“Would that work?”

Byte didn’t miss a beat. {{Theoretically, any damage to the other PHOENIX would be contained to its own dimension, just as the damage to our ship has been contained to this one. However, given the unprecedented nature of this situation, I am not able to rule out the possibility that our ship could be affected as well.}}

Kane considered this for a moment, then nodded. “And why are we having this conversation in the corridor?”

{{I believe it is possible Sergeant Bellecotte is acting on Major Thytos’ orders,}} Byte said. {{Bellecotte was not in Main Engineering or the Battle Bridge when the other PHOENIX was discovered. The most likely hypothesis to explain his awareness of it now is that someone who was in one of those places informed him of it. Given their operational relationship, the most likely suspect is Major Thytos.}}

Before Kane could respond, the door to the Battle Bridge slid open again. Kass Thytos stood in the doorway, almost a silhouette against the low lights and red alert warnings flashing behind her, but Kane could see her well enough to see that she was holding a phaser - and well enough to see that it wasn’t pointed at them.

Not yet, anyway.

Byte could see these things, too. In an instant, he had stepped in front of Kane, placing himself between Thytos and the captain.

“Feel like I oughta’ do a slow clap,” Kass said as she took a few steps forward. “But my hands are kinda’ full at the moment.”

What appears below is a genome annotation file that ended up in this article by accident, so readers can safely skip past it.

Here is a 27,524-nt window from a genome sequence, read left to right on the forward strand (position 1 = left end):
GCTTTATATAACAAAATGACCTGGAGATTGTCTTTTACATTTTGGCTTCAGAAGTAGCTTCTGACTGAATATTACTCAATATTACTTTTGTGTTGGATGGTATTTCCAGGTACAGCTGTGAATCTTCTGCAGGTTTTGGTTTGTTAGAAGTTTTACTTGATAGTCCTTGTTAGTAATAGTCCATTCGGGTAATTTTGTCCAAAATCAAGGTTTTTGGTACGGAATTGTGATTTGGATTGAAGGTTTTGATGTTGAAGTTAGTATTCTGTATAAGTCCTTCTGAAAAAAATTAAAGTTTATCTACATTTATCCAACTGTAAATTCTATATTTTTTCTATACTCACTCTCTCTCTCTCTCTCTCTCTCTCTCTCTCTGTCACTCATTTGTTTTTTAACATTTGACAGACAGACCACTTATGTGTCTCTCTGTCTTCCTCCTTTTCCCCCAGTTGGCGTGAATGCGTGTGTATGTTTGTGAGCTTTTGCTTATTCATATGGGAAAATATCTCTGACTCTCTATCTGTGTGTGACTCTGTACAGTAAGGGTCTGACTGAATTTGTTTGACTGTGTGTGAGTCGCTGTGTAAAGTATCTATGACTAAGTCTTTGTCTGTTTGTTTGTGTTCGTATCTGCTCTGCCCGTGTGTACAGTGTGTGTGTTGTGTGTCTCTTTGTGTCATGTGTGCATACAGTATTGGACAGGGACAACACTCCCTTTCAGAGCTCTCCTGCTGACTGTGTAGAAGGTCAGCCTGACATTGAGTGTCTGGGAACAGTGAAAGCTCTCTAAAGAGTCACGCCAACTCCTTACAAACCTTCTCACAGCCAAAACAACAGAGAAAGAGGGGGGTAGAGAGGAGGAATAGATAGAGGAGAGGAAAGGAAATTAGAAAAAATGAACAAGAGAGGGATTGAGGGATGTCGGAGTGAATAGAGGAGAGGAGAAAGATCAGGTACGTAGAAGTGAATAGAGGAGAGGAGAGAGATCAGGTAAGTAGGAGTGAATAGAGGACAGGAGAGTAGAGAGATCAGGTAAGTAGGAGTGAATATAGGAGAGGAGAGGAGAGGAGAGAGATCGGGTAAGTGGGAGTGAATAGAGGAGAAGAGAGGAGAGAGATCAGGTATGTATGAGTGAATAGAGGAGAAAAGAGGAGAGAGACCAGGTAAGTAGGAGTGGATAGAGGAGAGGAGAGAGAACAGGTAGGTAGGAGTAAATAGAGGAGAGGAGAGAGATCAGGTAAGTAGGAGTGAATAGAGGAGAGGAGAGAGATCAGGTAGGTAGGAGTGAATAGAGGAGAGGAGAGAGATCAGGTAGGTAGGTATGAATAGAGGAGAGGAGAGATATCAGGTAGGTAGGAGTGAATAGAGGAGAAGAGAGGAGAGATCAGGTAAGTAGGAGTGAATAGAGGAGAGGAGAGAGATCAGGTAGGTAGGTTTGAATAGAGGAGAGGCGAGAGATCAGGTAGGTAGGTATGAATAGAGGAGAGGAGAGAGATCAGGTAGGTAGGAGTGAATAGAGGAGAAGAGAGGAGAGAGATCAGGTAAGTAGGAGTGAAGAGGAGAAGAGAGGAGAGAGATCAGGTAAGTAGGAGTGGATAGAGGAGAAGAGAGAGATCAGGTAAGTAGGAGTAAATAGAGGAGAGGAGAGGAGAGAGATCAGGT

{{Major Thytos,}} Byte said. {{May I remind you that carrying an unholstered weapon in the absence of immediate danger is a violation of Starfleet regulation--}}

“Thank you, Mr. Byte,” Kane said. He turned his attention to Kass. “Why, Major?”

“You really hafta’ ask?” Kass said, frowning. “That other ship - whatever they might look like - they ain’t us.”

“Yu said their ship doesn’t seem to be in any danger,” said Kane.

“Exactly,” said Kass. “They ain’t been through th’ ringer, an’ I fer one find that damn suspicious. They’re tryin’ to save their own skins, an’ it seems like they haven’t cared too much about what their survival is gonna’ cost us. An’ now we’re s’posed ta’ take ‘em at their word that they got some plan to get us all outta this? Sorry, sir, but I know bullshit when I smell it.”

“This won’t work,” Kane said. “Byte here is more than capable of taking you into custody. Even if you stopped him, Lieutenant Yu is right behind that door. She’ll hear the shot. Are you really willing to shoot all three of us over this?”

“Is it going to come to that?” Kass asked. “Think about it, captain, I know you musta’ been thinkin’ about it already.”

Kane didn’t reply to this, so Kass continued.

“We’ve lost people - *good* people - and all ‘cuz that other ship’s been dictatin’ every step of this so-called rescue operation. I don’t know about you, but I’m done lettin’ them make all the calls and havin’ us absorb all the losses. If only one ship is gonna’ make it out of this, I know damn well which one’s getting my vote.”

A moment of silence drew out between them, and finally Kane sighed.

“Mr. Byte,” he said. “Please take Major Thytos into custody.”

Kass tensed - she didn’t think she stood a chance against the android, but that didn’t mean she wasn’t going to go down swinging - but even as Byte began to step towards her, Kane was already moving. His hand snaked out, pressing the hidden switch built into the android’s lower spinal column. Byte’s limbs stiffened for an instant, and then all simultaneously went limp. He fell soundlessly to the floor, leaving Kane and Kass staring at each other from less than a meter apart.

“Okay,” Kane said, his voice pitched low. “Tell me what you have in mind.”


Shawn Putnam
Jake Crichton
Executive Officer